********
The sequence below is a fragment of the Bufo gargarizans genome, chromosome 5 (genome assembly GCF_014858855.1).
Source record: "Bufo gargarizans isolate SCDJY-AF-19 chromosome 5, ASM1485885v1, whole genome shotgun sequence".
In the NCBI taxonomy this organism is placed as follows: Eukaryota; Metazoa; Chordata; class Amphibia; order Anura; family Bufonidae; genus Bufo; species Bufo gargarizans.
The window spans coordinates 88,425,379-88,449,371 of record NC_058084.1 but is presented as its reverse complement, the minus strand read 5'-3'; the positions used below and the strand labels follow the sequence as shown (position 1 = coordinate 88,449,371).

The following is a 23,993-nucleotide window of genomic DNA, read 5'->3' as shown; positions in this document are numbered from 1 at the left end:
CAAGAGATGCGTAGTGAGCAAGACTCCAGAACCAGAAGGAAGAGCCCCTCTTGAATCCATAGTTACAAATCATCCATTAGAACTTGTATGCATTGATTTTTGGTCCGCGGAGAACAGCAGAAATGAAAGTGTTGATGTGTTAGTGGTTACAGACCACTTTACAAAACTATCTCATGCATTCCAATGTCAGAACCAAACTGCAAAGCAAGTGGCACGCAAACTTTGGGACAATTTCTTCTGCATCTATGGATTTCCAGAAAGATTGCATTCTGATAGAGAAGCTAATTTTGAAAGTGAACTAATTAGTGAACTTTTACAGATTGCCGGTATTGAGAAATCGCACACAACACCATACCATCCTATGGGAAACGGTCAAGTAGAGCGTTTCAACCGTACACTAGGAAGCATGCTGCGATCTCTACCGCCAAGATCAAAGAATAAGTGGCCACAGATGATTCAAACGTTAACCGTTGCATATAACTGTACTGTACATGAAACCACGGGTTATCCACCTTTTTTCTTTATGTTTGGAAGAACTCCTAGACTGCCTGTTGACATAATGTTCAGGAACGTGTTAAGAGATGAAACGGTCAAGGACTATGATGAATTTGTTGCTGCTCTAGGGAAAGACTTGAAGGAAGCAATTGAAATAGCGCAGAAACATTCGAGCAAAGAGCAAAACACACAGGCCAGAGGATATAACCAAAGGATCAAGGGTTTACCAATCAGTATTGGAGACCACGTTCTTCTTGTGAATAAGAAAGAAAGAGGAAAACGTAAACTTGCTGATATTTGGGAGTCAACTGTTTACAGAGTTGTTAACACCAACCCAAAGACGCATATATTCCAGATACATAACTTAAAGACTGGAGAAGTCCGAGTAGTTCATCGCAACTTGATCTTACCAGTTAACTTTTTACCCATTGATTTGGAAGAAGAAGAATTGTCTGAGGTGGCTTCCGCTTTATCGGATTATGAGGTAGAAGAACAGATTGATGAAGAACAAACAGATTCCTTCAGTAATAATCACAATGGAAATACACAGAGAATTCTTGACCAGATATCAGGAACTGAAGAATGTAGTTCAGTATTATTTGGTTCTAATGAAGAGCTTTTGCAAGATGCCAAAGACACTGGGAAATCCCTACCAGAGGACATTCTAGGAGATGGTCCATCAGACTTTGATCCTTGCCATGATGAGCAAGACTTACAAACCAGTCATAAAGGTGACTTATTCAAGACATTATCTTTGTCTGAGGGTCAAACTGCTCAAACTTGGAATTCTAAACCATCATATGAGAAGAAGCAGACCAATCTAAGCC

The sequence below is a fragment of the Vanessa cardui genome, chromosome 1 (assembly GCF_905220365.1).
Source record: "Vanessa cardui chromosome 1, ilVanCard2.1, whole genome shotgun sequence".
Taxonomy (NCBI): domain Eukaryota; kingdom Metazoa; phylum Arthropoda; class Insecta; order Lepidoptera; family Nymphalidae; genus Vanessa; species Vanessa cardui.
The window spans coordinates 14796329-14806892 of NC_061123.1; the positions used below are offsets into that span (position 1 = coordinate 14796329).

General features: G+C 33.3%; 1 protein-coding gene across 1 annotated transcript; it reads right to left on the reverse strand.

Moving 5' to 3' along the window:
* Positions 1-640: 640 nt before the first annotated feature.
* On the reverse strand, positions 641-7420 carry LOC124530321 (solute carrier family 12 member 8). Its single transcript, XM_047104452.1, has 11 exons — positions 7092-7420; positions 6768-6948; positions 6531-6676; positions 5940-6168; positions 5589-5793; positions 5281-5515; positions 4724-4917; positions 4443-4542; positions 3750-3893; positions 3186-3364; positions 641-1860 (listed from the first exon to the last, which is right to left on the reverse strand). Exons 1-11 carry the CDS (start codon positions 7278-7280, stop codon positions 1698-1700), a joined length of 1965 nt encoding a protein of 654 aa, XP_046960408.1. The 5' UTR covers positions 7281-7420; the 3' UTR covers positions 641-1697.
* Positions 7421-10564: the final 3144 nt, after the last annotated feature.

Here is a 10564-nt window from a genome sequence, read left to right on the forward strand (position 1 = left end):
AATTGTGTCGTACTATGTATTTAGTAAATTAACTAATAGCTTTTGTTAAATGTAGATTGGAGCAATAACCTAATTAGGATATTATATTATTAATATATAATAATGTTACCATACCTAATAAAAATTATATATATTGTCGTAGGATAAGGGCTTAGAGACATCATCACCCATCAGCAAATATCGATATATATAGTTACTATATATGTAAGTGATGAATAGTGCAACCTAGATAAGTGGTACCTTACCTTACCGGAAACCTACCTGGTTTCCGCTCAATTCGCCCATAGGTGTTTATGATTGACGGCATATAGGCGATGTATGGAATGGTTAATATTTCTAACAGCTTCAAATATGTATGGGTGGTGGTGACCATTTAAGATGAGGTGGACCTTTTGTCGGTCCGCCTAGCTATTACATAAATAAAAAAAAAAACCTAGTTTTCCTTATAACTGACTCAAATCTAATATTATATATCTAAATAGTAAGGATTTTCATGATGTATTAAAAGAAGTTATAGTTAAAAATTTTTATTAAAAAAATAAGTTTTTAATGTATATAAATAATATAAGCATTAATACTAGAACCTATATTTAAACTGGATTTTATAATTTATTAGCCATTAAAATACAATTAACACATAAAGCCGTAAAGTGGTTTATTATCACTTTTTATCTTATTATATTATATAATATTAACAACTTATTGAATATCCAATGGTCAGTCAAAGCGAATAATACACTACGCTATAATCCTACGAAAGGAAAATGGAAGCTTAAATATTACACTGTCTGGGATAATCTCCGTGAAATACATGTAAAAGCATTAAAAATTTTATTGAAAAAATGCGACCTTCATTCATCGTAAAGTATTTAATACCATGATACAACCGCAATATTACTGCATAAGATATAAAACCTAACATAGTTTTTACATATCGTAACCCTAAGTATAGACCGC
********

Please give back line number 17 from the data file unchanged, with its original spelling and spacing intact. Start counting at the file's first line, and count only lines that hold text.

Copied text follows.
AATTGTGTCGTACTATGTATTTAGTAAATTAACTAATAGCTTTTGTTAAATGTAGATTGGAGCAATAACCTAATTAGGATATTATATTATTAATATATAATAATGTTACCATACCTAATAAAAATTATATATATTGTCGTAGGATAAGGGCTTAGAGACATCATCACCCATCAGCAAATATCGATATATATAGTTACTATATATGTAAGTGATGAATAGTGCAACCTAGATAAGTGGTACCTTACCTTACCGGAAACCTACCTGGTTTCCGCTCAATTCGCCCATAGGTGTTTATGATTGACGGCATATAGGCGATGTATGGAATGGTTAATATTTCTAACAGCTTCAAATATGTATGGGTGGTGGTGACCATTTAAGATGAGGTGGACCTTTTGTCGGTCCGCCTAGCTATTACATAAATAAAAAAAAAAACCTAGTTTTCCTTATAACTGACTCAAATCTAATATTATATATCTAAATAGTAAGGATTTTCATGATGTATTAAAAGAAGTTATAGTTAAAAATTTTTATTAAAAAAATAAGTTTTTAATGTATATAAATAATATAAGCATTAATACTAGAACCTATATTTAAACTGGATTTTATAATTTATTAGCCATTAAAATACAATTAACACATAAAGCCGTAAAGTGGTTTATTATCACTTTTTATCTTATTATATTATATAATATTAACAACTTATTGAATATCCAATGGTCAGTCAAAGCGAATAATACACTACGCTATAATCCTACGAAAGGAAAATGGAAGCTTAAATATTACACTGTCTGGGATAATCTCCGTGAAATACATGTAAAAGCATTAAAAATTTTATTGAAAAAATGCGACCTTCATTCATCGTAAAGTATTTAATACCATGATACAACCGCAATATTACTGCATAAGATATAAAACCTAACATAGTTTTTACATATCGTAACCCTAAGTATAGACCGC